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Phishing on Microsoft Teams: What you need to know

Double circle designs 24 Oct

There has been a recent uptick in the number of phishing campaigns happening over Microsoft Teams. Though there is a lack of publicly available information on attempts that have happened in the UK, Microsoft has issued an urgent alert warning of a highly sophisticated phishing campaign attributed to the well-known threat actor group Storm-0324.

Any organisation that uses Microsoft Teams may be vulnerable to these phishing attacks, but here’s what you should be on the lookout for and how you can mitigate risk to keep your organisation protected.

A quick phishing recap, but with added Microsoft Teams

Phishing attacks use social engineering techniques to obtain targeted email addresses and then send phishing messages on Microsoft Teams (instead of the traditional email) to gain unauthorised access to an organisation's data. This is a less familiar attack vector, and one may users will not have been trained on previously.

These social engineering strategies often involve an attacker impersonating a trusted source, such as a colleague or boss. They can then send malicious files that stand a good chance of being opened, because the target doesn’t realise that the person who sent the file is not who they say they are, so the attacker can leverage the legitimate trust between colleagues.

What is the malware being used?

For our more technical readers, threat actors use a range of malware in Teams phishing attacks, such as:

JSSLoader malware: This facilitates access to ransomware-as-a-service (RaaS). It allows malicious actors to exploit vulnerabilities and gain unauthorised access to systems. This could be done through TeamsPhisher, an open-source tool used to send deceptive messages containing malicious attachments to organisations that have enabled external communications in Teams. These phishing messages typically impersonate legitimate services like DocuSign or Quickbooks, often referencing invoices and payments to lure victims.

DarkGate Loader malware: DarkGate is a highly sophisticated malware distributed through phishing messages. It employs a multitude of evasion techniques, encrypts its strings (a set of characters within an encryption algorithm to make data appear random) to avoid detection, and is capable of data theft, privilege escalation, and system persistence. DarkGate is offered by an actor known as RastaFarEye and is primarily designed for penetration testing, featuring a broad array of capabilities and continuous updates, making it a persistent and substantial cybersecurity threat.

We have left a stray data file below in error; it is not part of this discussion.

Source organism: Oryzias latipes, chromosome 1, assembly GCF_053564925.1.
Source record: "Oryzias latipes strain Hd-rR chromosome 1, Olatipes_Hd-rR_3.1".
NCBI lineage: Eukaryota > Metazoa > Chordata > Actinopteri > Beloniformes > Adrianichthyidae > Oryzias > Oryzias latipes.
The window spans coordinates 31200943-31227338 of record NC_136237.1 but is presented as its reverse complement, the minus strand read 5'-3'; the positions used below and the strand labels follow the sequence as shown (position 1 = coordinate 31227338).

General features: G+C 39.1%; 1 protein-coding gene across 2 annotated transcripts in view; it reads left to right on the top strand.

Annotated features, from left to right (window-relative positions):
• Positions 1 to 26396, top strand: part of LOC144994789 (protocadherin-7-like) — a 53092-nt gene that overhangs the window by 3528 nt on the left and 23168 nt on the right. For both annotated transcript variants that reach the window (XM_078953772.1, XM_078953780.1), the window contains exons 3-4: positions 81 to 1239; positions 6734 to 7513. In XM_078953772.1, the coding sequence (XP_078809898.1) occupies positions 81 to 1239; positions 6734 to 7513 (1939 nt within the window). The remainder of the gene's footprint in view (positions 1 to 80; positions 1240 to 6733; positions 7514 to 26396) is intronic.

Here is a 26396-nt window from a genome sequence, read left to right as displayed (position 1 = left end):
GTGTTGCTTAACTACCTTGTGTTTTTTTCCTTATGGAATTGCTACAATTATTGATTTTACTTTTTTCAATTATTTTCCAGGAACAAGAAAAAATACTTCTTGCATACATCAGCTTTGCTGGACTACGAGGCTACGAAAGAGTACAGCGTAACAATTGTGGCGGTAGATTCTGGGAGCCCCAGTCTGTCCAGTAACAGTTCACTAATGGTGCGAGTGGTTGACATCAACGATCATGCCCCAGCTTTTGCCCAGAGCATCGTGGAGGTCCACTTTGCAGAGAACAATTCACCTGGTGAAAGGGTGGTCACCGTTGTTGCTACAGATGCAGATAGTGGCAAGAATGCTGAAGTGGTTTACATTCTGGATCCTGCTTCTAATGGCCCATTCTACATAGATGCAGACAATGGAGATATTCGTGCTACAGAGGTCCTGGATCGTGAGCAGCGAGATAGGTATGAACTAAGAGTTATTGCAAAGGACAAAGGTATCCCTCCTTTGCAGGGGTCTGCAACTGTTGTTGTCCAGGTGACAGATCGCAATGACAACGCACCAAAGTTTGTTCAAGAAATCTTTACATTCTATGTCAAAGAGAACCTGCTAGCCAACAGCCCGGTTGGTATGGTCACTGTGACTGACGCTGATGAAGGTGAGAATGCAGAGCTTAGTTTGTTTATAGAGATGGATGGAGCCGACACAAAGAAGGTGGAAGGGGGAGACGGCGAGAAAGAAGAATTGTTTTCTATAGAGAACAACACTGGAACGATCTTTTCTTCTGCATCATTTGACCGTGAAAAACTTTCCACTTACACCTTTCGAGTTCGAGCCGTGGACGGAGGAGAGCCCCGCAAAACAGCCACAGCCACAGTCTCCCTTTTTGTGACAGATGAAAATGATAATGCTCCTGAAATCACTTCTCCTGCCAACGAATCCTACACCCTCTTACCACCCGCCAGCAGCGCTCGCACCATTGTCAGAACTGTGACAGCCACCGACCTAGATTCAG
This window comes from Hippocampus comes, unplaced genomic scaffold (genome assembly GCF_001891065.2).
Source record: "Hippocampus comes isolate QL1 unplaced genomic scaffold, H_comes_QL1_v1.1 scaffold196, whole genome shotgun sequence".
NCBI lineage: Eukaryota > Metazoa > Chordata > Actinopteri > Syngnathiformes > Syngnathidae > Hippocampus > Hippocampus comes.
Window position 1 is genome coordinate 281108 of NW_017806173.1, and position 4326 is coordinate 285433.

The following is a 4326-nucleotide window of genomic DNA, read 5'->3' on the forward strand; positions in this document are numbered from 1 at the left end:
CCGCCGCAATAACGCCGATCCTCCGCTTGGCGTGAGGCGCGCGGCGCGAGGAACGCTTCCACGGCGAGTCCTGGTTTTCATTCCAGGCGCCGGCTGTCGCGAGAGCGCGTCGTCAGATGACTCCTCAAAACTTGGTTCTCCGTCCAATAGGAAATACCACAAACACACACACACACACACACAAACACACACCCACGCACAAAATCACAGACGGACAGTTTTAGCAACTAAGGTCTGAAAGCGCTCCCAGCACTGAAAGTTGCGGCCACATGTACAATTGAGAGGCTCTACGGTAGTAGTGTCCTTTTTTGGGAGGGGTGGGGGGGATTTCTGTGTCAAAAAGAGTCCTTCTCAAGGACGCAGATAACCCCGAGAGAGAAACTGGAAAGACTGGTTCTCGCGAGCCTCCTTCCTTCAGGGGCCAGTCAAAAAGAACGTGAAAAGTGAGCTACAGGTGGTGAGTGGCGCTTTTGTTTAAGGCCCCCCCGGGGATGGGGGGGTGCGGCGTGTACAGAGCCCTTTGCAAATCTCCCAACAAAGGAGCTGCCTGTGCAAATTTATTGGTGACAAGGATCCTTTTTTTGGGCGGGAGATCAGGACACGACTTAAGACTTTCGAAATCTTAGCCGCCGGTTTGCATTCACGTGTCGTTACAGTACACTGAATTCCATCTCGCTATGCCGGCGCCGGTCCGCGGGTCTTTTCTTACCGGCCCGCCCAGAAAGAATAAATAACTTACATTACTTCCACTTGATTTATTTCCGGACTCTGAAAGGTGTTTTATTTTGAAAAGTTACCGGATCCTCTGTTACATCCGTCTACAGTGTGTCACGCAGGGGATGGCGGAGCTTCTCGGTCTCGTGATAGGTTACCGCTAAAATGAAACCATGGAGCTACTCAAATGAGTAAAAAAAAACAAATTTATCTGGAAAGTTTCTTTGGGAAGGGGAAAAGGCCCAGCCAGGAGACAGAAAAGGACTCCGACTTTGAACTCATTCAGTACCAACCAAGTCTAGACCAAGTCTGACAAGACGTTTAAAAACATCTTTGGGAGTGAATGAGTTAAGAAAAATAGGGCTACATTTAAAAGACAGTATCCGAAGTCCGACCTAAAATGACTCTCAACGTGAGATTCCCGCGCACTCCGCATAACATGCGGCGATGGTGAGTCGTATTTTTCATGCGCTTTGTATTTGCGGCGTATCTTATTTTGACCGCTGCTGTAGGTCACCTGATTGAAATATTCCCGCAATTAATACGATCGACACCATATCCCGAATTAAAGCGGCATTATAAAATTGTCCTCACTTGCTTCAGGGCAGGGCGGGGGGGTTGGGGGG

How to mitigate phishing risk on Microsoft Teams

There are things you can do on an individual level and on an organisation-wide scale to ensure everyone works together to protect your organisation’s data.

For individuals:

  • Be cautious of unexpected messages, especially those with attachments or links, even if they appear to be from a known contact or colleague.
  • Hover over links to reveal their actual destination before clicking. Beware of misspelled URLs, extra subdomains, or unfamiliar domains.
  • Check if the sender's email address matches the official domain of the organisation. Criminals often use similar-looking domains but often have something misspelled or an extra character which gives them away if you’re vigilant enough to notice.
  • Exercise caution with email attachments, especially if you weren't expecting them. Verify with the sender before opening the attachment.

For organisations:

  • Make use of Microsoft’s security functionality. Microsoft Teams incorporates built-in safeguards designed to prevent the delivery of files from external tenant accounts (i.e., external staff, like customers). Organisations that do not regularly engage with external tenants in Teams can disable the feature allowing connectivity with other parties - so no one can communicate with your network without being approved and establishing a trusted domain.
  • Train your team. Phishing vulnerability assessments allow organisations to assess their susceptibility to attacks. These assessment packages also include tailored security awareness training programs to educate their team on the risks of phishing attacks and how to mitigate them.

Talk to us

We offer tailored assessments, including end-to-end support. Our technical experts can work closely with your internal team to ensure you are prepared for when a phishing attempt happens. Speak to us today to discuss how we can support you.